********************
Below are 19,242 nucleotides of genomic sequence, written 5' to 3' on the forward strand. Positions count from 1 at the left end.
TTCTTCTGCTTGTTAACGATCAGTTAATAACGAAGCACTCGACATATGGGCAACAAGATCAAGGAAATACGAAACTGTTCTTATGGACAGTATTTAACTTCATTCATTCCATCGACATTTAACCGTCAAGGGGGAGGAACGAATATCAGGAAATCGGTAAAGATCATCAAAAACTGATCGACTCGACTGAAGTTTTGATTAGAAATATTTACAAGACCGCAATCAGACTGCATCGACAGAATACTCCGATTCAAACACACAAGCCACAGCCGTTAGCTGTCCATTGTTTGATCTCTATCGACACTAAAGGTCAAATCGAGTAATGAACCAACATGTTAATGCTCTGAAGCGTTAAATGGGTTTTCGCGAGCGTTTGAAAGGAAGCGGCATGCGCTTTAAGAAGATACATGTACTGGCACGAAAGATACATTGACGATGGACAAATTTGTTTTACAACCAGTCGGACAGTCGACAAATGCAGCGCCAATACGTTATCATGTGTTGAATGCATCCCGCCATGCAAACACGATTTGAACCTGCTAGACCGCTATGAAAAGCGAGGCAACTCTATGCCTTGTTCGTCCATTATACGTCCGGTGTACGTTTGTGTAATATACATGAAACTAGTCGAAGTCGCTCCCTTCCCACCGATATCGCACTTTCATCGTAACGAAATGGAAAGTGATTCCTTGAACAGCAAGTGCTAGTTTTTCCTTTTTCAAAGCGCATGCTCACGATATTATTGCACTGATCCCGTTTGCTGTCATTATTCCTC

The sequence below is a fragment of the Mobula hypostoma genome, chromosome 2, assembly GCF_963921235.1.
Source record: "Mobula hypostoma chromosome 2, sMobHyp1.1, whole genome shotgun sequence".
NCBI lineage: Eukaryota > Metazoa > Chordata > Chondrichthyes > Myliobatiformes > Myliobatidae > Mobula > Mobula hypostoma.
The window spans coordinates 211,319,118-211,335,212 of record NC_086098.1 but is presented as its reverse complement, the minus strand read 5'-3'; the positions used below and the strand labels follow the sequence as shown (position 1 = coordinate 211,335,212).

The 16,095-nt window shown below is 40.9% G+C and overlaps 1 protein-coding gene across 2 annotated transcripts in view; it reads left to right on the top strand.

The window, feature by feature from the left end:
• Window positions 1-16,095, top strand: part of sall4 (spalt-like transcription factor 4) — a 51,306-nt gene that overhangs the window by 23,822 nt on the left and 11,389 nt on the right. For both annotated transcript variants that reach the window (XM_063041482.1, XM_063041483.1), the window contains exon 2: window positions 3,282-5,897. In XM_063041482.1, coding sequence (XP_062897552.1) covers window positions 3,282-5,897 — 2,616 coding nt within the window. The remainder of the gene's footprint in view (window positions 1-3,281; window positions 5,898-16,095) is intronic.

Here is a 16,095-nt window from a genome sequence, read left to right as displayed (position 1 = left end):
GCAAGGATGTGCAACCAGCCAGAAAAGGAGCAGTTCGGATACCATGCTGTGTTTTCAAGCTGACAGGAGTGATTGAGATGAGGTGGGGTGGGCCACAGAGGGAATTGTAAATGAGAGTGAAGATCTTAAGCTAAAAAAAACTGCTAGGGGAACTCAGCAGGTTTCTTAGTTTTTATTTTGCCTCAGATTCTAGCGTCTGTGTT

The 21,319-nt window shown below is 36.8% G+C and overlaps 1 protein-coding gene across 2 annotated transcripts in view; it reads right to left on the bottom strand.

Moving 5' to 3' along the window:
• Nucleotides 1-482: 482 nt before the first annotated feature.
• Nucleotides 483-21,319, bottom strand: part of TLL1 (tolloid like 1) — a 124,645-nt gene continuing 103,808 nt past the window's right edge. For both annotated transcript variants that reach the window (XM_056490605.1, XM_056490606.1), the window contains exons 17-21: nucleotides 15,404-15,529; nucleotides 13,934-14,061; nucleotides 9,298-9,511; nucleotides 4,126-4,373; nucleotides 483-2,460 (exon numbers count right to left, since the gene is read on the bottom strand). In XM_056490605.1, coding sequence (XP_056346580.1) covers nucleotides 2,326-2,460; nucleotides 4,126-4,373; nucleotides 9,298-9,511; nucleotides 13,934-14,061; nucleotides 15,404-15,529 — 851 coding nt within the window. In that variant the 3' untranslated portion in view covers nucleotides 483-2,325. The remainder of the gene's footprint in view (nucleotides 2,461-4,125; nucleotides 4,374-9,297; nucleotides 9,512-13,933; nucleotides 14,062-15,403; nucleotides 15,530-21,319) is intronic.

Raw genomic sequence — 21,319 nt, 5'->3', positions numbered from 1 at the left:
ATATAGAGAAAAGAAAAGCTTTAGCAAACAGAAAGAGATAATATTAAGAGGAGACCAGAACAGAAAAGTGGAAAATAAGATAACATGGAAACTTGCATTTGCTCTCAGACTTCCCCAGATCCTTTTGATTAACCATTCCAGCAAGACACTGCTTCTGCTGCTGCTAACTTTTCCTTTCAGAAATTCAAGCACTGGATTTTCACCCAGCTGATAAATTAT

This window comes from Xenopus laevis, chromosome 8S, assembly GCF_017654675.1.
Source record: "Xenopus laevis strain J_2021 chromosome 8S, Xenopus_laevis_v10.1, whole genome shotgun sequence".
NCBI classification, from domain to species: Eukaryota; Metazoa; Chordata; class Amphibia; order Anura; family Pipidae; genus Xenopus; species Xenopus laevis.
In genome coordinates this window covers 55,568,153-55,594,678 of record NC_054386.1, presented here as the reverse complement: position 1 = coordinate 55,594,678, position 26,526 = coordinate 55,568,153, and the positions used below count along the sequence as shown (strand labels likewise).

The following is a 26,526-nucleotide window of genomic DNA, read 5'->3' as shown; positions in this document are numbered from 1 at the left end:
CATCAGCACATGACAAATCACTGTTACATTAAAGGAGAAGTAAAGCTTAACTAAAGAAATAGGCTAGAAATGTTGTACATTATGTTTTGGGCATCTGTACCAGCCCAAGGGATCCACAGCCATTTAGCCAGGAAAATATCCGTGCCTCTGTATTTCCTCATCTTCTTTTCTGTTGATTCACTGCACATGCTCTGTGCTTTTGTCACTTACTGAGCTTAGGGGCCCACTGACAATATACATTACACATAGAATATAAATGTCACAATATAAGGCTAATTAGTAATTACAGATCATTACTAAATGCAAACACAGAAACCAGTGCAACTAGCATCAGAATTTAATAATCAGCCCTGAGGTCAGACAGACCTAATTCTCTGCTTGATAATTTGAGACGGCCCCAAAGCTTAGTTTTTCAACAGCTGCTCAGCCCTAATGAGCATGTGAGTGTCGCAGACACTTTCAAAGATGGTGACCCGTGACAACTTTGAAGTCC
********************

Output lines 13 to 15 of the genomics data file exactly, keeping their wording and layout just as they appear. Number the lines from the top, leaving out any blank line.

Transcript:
Moving 5' to 3' along the window:
• Nucleotides 1-482: 482 nt before the first annotated feature.
• Nucleotides 483-21,319, bottom strand: part of TLL1 (tolloid like 1) — a 124,645-nt gene continuing 103,808 nt past the window's right edge. For both annotated transcript variants that reach the window (XM_056490605.1, XM_056490606.1), the window contains exons 17-21: nucleotides 15,404-15,529; nucleotides 13,934-14,061; nucleotides 9,298-9,511; nucleotides 4,126-4,373; nucleotides 483-2,460 (exon numbers count right to left, since the gene is read on the bottom strand). In XM_056490605.1, coding sequence (XP_056346580.1) covers nucleotides 2,326-2,460; nucleotides 4,126-4,373; nucleotides 9,298-9,511; nucleotides 13,934-14,061; nucleotides 15,404-15,529 — 851 coding nt within the window. In that variant the 3' untranslated portion in view covers nucleotides 483-2,325. The remainder of the gene's footprint in view (nucleotides 2,461-4,125; nucleotides 4,374-9,297; nucleotides 9,512-13,933; nucleotides 14,062-15,403; nucleotides 15,530-21,319) is intronic.